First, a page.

Various methods are conventionally used to coat a hot melt adhesive at fairly low viscosity on a substrate. This can be made by roll coating or any printing type method, or by slot coating, by extrusion or by spray gun. Spray gun techniques are numerous and can be done with or without assistance of compressed air that would shape the adhesive spray, and consequently the adhesive pattern. The hot melt adhesive material is generally allowed to melt in tanks, and then pumped through hoses to the final coating spot on the substrates. Any application temperature above the softening point of the adhesive formulation is suitable, although for the preferred invention, the temperature at which the hot melt adhesive is applied should be equal to or below 177° C., preferably equal to or below 170° C., and most preferably equal to or below 163° C., so that heat sensitive substrates would not be damaged.
The viscosity (as measured via ASTM D3236-88) of the adhesive material should be generally equal to or lower than 20,000 mPas, preferably equal to or lower than 15,000 mPas, more preferably equal to or lower than 10,000 mPas, and most preferably lower than 5,000 mPas measured at 163° C. (325° F.). An adhesive with such low viscosity is needed to be operated through standard hot melt adhesive equipment and to achieve the right pattern and consequently the right bonding performance at the application temperature.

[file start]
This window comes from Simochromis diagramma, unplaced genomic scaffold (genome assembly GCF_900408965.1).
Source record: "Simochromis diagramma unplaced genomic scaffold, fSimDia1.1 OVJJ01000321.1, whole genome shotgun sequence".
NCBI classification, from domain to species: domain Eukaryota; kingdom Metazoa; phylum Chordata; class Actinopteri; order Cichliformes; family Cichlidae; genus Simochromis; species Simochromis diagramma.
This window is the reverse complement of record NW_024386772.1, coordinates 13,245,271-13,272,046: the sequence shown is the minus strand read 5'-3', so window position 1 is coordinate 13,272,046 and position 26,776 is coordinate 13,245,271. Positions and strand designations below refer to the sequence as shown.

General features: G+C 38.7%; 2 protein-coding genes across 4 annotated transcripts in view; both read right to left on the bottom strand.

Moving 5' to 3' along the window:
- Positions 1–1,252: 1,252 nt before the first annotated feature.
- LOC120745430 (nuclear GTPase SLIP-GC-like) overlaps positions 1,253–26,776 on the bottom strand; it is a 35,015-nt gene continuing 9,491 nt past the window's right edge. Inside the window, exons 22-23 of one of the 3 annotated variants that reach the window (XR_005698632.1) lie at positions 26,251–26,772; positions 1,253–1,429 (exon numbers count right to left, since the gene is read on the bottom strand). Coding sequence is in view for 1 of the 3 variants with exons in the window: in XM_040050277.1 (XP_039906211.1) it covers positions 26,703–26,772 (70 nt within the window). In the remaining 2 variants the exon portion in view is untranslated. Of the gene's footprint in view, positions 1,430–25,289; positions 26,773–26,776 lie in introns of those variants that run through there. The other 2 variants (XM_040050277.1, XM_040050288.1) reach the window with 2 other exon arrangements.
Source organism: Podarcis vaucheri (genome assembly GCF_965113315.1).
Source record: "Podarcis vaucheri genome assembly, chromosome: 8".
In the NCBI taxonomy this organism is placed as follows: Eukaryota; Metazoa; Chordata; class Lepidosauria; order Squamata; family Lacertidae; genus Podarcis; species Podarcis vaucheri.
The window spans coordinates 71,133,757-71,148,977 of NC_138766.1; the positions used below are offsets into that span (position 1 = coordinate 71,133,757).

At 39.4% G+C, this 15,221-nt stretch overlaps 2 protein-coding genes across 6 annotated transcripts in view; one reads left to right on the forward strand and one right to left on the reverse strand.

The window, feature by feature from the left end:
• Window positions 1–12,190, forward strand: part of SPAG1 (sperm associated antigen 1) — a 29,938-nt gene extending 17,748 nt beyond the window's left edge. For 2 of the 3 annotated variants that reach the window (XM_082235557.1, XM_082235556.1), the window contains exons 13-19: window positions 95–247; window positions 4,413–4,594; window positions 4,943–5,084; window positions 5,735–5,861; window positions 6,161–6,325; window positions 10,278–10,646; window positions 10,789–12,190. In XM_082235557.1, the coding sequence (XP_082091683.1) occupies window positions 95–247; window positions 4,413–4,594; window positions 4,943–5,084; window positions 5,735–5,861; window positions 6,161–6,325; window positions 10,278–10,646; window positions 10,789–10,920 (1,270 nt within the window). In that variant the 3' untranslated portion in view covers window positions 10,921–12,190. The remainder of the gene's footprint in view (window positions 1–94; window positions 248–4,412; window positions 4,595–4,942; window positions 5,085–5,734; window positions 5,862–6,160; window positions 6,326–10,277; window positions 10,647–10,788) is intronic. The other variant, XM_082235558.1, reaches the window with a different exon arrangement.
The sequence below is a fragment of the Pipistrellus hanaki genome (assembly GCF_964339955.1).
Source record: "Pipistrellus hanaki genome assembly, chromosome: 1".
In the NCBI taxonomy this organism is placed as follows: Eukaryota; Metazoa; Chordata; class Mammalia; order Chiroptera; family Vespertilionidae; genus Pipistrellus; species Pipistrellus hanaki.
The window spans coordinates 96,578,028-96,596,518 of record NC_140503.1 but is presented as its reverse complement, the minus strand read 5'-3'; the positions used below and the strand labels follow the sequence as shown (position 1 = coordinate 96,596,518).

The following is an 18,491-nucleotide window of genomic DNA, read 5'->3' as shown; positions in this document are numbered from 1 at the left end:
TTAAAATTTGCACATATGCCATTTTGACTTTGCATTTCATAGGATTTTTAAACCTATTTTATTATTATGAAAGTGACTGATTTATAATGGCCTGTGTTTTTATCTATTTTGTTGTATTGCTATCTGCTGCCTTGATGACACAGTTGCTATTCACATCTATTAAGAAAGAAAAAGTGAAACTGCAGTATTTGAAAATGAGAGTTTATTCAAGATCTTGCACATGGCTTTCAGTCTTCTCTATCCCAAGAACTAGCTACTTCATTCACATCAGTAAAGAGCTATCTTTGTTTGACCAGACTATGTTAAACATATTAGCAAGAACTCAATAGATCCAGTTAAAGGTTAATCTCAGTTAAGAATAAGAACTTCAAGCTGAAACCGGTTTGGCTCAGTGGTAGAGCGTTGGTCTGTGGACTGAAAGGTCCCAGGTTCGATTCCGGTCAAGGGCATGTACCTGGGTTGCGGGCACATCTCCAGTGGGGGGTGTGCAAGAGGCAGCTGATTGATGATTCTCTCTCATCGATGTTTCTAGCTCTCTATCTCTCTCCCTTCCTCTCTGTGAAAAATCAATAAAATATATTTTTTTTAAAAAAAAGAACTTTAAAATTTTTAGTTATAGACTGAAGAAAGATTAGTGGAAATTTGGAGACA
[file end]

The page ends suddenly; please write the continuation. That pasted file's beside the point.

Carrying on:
The adhesive of the present invention can be used with any process of conventional construction or stretch film attachment or elastic attachment technology as known in the state of the art.